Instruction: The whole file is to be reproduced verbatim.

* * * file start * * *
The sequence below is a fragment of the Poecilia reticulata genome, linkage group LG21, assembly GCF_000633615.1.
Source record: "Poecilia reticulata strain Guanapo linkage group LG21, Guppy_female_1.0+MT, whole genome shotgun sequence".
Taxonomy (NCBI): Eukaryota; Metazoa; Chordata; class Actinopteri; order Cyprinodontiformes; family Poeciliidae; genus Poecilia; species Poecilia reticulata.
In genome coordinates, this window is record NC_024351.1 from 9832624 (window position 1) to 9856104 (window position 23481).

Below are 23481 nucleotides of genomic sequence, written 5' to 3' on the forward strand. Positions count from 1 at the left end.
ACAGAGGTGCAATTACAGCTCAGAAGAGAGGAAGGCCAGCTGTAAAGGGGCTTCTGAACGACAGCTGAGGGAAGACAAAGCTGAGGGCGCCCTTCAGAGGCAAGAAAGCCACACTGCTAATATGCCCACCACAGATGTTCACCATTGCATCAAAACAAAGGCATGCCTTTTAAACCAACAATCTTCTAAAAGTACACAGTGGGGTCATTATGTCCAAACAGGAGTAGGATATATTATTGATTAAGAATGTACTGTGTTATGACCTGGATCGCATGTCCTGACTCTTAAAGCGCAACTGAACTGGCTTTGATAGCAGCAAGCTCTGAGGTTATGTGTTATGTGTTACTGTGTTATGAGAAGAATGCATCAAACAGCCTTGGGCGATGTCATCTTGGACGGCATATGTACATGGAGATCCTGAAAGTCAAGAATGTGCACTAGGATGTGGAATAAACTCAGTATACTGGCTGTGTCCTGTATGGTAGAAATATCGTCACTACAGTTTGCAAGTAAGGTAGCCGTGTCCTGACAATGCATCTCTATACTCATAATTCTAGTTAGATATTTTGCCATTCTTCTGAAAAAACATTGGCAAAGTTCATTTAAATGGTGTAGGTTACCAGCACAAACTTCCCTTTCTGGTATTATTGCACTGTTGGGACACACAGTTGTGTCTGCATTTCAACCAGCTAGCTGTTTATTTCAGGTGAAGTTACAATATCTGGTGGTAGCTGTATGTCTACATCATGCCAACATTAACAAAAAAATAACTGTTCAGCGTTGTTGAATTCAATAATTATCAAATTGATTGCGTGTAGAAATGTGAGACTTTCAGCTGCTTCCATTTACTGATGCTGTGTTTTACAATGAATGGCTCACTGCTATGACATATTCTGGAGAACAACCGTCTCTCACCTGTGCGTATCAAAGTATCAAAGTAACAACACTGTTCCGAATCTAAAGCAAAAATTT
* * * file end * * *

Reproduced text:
The sequence below is a fragment of the Poecilia reticulata genome, linkage group LG21, assembly GCF_000633615.1.
Source record: "Poecilia reticulata strain Guanapo linkage group LG21, Guppy_female_1.0+MT, whole genome shotgun sequence".
Taxonomy (NCBI): Eukaryota; Metazoa; Chordata; class Actinopteri; order Cyprinodontiformes; family Poeciliidae; genus Poecilia; species Poecilia reticulata.
In genome coordinates, this window is record NC_024351.1 from 9832624 (window position 1) to 9856104 (window position 23481).

Below are 23481 nucleotides of genomic sequence, written 5' to 3' on the forward strand. Positions count from 1 at the left end.
ACAGAGGTGCAATTACAGCTCAGAAGAGAGGAAGGCCAGCTGTAAAGGGGCTTCTGAACGACAGCTGAGGGAAGACAAAGCTGAGGGCGCCCTTCAGAGGCAAGAAAGCCACACTGCTAATATGCCCACCACAGATGTTCACCATTGCATCAAAACAAAGGCATGCCTTTTAAACCAACAATCTTCTAAAAGTACACAGTGGGGTCATTATGTCCAAACAGGAGTAGGATATATTATTGATTAAGAATGTACTGTGTTATGACCTGGATCGCATGTCCTGACTCTTAAAGCGCAACTGAACTGGCTTTGATAGCAGCAAGCTCTGAGGTTATGTGTTATGTGTTACTGTGTTATGAGAAGAATGCATCAAACAGCCTTGGGCGATGTCATCTTGGACGGCATATGTACATGGAGATCCTGAAAGTCAAGAATGTGCACTAGGATGTGGAATAAACTCAGTATACTGGCTGTGTCCTGTATGGTAGAAATATCGTCACTACAGTTTGCAAGTAAGGTAGCCGTGTCCTGACAATGCATCTCTATACTCATAATTCTAGTTAGATATTTTGCCATTCTTCTGAAAAAACATTGGCAAAGTTCATTTAAATGGTGTAGGTTACCAGCACAAACTTCCCTTTCTGGTATTATTGCACTGTTGGGACACACAGTTGTGTCTGCATTTCAACCAGCTAGCTGTTTATTTCAGGTGAAGTTACAATATCTGGTGGTAGCTGTATGTCTACATCATGCCAACATTAACAAAAAAATAACTGTTCAGCGTTGTTGAATTCAATAATTATCAAATTGATTGCGTGTAGAAATGTGAGACTTTCAGCTGCTTCCATTTACTGATGCTGTGTTTTACAATGAATGGCTCACTGCTATGACATATTCTGGAGAACAACCGTCTCTCACCTGTGCGTATCAAAGTATCAAAGTAACAACACTGTTCCGAATCTAAAGCAAAAATTT